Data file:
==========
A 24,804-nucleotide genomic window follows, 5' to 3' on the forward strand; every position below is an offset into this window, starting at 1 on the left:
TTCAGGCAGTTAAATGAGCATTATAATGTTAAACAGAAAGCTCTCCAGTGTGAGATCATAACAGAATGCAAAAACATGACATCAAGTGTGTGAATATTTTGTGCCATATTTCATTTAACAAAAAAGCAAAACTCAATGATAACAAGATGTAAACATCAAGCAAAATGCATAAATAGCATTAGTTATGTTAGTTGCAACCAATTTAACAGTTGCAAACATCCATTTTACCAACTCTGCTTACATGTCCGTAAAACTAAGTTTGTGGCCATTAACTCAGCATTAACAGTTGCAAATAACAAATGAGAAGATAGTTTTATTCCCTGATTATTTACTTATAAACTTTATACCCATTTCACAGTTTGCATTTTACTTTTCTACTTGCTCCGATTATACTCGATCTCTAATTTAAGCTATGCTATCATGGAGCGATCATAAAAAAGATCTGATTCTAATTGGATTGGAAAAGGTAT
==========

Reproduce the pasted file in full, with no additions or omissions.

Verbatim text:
A 24,804-nucleotide genomic window follows, 5' to 3' on the forward strand; every position below is an offset into this window, starting at 1 on the left:
TTCAGGCAGTTAAATGAGCATTATAATGTTAAACAGAAAGCTCTCCAGTGTGAGATCATAACAGAATGCAAAAACATGACATCAAGTGTGTGAATATTTTGTGCCATATTTCATTTAACAAAAAAGCAAAACTCAATGATAACAAGATGTAAACATCAAGCAAAATGCATAAATAGCATTAGTTATGTTAGTTGCAACCAATTTAACAGTTGCAAACATCCATTTTACCAACTCTGCTTACATGTCCGTAAAACTAAGTTTGTGGCCATTAACTCAGCATTAACAGTTGCAAATAACAAATGAGAAGATAGTTTTATTCCCTGATTATTTACTTATAAACTTTATACCCATTTCACAGTTTGCATTTTACTTTTCTACTTGCTCCGATTATACTCGATCTCTAATTTAAGCTATGCTATCATGGAGCGATCATAAAAAAGATCTGATTCTAATTGGATTGGAAAAGGTAT